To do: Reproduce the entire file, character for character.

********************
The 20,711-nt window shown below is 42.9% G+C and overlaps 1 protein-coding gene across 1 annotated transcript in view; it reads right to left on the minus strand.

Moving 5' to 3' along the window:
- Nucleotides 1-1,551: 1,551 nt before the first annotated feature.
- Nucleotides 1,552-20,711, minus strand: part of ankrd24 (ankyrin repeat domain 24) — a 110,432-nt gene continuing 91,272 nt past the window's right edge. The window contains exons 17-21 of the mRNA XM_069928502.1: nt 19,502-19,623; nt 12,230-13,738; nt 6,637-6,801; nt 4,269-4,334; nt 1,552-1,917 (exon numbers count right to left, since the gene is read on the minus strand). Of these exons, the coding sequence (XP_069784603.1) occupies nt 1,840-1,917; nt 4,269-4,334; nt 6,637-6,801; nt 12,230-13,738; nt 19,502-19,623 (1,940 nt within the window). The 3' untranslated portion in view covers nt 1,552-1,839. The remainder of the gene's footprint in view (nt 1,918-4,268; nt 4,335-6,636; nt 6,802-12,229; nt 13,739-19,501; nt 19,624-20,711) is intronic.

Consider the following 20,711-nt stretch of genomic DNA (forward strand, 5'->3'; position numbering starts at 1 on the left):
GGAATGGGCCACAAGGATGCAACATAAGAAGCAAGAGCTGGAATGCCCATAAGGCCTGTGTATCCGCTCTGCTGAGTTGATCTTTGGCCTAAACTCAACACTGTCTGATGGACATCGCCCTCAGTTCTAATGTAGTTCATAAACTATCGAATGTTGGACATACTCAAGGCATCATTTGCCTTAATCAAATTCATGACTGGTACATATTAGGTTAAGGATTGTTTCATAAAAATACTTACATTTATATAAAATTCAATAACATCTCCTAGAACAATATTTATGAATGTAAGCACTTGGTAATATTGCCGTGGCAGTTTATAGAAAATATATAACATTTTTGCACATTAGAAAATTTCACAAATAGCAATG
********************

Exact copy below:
The 20,711-nt window shown below is 42.9% G+C and overlaps 1 protein-coding gene across 1 annotated transcript in view; it reads right to left on the minus strand.

Moving 5' to 3' along the window:
- Nucleotides 1-1,551: 1,551 nt before the first annotated feature.
- Nucleotides 1,552-20,711, minus strand: part of ankrd24 (ankyrin repeat domain 24) — a 110,432-nt gene continuing 91,272 nt past the window's right edge. The window contains exons 17-21 of the mRNA XM_069928502.1: nt 19,502-19,623; nt 12,230-13,738; nt 6,637-6,801; nt 4,269-4,334; nt 1,552-1,917 (exon numbers count right to left, since the gene is read on the minus strand). Of these exons, the coding sequence (XP_069784603.1) occupies nt 1,840-1,917; nt 4,269-4,334; nt 6,637-6,801; nt 12,230-13,738; nt 19,502-19,623 (1,940 nt within the window). The 3' untranslated portion in view covers nt 1,552-1,839. The remainder of the gene's footprint in view (nt 1,918-4,268; nt 4,335-6,636; nt 6,802-12,229; nt 13,739-19,501; nt 19,624-20,711) is intronic.

Consider the following 20,711-nt stretch of genomic DNA (forward strand, 5'->3'; position numbering starts at 1 on the left):
GGAATGGGCCACAAGGATGCAACATAAGAAGCAAGAGCTGGAATGCCCATAAGGCCTGTGTATCCGCTCTGCTGAGTTGATCTTTGGCCTAAACTCAACACTGTCTGATGGACATCGCCCTCAGTTCTAATGTAGTTCATAAACTATCGAATGTTGGACATACTCAAGGCATCATTTGCCTTAATCAAATTCATGACTGGTACATATTAGGTTAAGGATTGTTTCATAAAAATACTTACATTTATATAAAATTCAATAACATCTCCTAGAACAATATTTATGAATGTAAGCACTTGGTAATATTGCCGTGGCAGTTTATAGAAAATATATAACATTTTTGCACATTAGAAAATTTCACAAATAGCAATG